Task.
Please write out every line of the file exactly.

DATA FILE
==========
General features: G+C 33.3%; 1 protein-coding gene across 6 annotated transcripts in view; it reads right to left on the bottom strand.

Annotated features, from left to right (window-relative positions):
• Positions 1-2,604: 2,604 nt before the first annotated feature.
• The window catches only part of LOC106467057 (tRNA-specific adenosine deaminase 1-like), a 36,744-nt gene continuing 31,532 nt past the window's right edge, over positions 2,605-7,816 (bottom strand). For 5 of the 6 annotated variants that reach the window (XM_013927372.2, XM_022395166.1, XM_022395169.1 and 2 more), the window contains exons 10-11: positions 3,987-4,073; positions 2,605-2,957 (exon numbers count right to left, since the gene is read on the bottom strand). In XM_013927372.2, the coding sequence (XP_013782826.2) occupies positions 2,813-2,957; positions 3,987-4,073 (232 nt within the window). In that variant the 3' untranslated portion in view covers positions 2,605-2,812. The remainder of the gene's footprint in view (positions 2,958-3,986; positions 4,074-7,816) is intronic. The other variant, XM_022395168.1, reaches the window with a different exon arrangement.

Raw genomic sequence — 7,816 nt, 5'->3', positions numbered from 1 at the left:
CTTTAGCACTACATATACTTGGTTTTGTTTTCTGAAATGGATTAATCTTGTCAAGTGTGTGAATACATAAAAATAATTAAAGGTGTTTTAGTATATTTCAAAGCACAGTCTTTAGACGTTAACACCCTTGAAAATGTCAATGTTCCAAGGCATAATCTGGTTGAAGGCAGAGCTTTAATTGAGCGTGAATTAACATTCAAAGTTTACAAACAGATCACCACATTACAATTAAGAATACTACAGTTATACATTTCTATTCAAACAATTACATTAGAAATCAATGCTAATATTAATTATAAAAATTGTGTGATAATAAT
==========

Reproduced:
General features: G+C 33.3%; 1 protein-coding gene across 6 annotated transcripts in view; it reads right to left on the bottom strand.

Annotated features, from left to right (window-relative positions):
• Positions 1-2,604: 2,604 nt before the first annotated feature.
• The window catches only part of LOC106467057 (tRNA-specific adenosine deaminase 1-like), a 36,744-nt gene continuing 31,532 nt past the window's right edge, over positions 2,605-7,816 (bottom strand). For 5 of the 6 annotated variants that reach the window (XM_013927372.2, XM_022395166.1, XM_022395169.1 and 2 more), the window contains exons 10-11: positions 3,987-4,073; positions 2,605-2,957 (exon numbers count right to left, since the gene is read on the bottom strand). In XM_013927372.2, the coding sequence (XP_013782826.2) occupies positions 2,813-2,957; positions 3,987-4,073 (232 nt within the window). In that variant the 3' untranslated portion in view covers positions 2,605-2,812. The remainder of the gene's footprint in view (positions 2,958-3,986; positions 4,074-7,816) is intronic. The other variant, XM_022395168.1, reaches the window with a different exon arrangement.

Raw genomic sequence — 7,816 nt, 5'->3', positions numbered from 1 at the left:
CTTTAGCACTACATATACTTGGTTTTGTTTTCTGAAATGGATTAATCTTGTCAAGTGTGTGAATACATAAAAATAATTAAAGGTGTTTTAGTATATTTCAAAGCACAGTCTTTAGACGTTAACACCCTTGAAAATGTCAATGTTCCAAGGCATAATCTGGTTGAAGGCAGAGCTTTAATTGAGCGTGAATTAACATTCAAAGTTTACAAACAGATCACCACATTACAATTAAGAATACTACAGTTATACATTTCTATTCAAACAATTACATTAGAAATCAATGCTAATATTAATTATAAAAATTGTGTGATAATAAT